. . . .

What underlies the contention here is a concept called Controlled Digital Lending, a notion never tested in court and widely considered suspect by many in the publishing industry and author corps.

Controlled Digital Lending’s essential position is that it’s fine for a nonprofit like the archive or a library to scan a print copy of a book it owns, then lend that digital scan out on a one-copy-per-one-user basis. The print copy is to be unavailable while the digital copy is loaned, meaning that only one copy is out at a time in any format, and an author or publisher has the right to opt out of this by asking. Many rights holders have, indeed, asked to opt out because, as they see it, the user of a loaned digital copy of their book has paid nothing for that loan and this means copyright revenue has gone unpaid.

Publishers and authors thus claim that Controlled Digital Lending is not a valid form of “fair use” (called “fair dealing” in some cultures) under copyright law, and in normal procedures with libraries, a publisher’s arrangement for a digital book licenses the library to lend it out only for a certain number of loans and in a set time frame, after which a new license must be bought.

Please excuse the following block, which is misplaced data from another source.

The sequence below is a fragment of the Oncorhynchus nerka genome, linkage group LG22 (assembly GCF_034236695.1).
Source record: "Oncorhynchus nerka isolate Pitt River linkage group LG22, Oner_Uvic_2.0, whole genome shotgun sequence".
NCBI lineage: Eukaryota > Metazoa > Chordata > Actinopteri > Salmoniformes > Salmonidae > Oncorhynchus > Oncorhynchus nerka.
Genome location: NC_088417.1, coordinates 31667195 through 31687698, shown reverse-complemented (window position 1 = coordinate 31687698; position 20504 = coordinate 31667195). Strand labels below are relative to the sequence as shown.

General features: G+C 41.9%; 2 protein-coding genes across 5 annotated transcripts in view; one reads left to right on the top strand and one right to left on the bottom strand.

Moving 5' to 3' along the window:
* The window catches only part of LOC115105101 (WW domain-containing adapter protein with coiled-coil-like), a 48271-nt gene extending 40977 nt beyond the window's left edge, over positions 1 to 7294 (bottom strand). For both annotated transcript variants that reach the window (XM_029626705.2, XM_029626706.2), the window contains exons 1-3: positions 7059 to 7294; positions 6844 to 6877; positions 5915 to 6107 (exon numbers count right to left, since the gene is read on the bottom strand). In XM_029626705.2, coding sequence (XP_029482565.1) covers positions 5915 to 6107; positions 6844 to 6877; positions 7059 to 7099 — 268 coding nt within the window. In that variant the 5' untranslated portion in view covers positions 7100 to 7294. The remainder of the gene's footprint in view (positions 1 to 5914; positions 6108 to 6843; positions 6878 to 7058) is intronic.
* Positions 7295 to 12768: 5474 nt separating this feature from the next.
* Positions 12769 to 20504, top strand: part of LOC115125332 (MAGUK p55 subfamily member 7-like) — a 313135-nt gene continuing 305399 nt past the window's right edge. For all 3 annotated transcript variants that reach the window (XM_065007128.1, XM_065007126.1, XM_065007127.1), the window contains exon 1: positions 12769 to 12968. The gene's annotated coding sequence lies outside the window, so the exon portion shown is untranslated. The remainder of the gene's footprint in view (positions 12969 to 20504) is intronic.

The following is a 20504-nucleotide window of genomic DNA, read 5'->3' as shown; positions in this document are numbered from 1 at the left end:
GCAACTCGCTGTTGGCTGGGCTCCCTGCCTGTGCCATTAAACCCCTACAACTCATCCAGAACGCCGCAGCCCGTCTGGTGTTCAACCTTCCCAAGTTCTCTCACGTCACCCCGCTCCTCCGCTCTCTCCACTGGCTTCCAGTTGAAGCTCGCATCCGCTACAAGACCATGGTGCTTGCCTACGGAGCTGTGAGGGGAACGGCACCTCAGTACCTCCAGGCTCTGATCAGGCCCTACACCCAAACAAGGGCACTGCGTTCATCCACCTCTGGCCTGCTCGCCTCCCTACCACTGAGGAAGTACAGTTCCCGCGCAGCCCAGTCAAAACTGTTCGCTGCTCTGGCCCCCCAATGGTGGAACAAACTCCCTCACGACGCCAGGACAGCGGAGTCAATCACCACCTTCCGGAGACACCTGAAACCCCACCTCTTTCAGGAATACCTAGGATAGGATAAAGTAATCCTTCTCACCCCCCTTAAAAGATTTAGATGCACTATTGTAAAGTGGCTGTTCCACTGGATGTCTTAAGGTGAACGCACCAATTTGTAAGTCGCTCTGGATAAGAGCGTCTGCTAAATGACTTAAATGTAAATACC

. . . .

In a blog post dated today at the Internet Archive’s site, Kahle lays out the nonprofit’s stance on the lawsuit.

Probably a point of agreement all around is that however much the National Emergency Library may have prompted the suit, the real issue is Controlled Digital Lending. And Kahle goes right to it in his opening line, writing that the lawsuit’s intent is “to end the practice of Controlled Digital Lending,” which he writes is “the digital equivalent of traditional library lending.”

He also continues to see the pandemic as an element of his position, writing, “As we launch into a fall semester that is largely remote, we must offer our students the best information to learn from—collections that were purchased over centuries and are now being digitized. What is at stake with this lawsuit? Every digital learner’s access to library books. That is why the Internet Archive is standing up to defend the rights of  hundreds of libraries that are using Controlled Digital Lending.”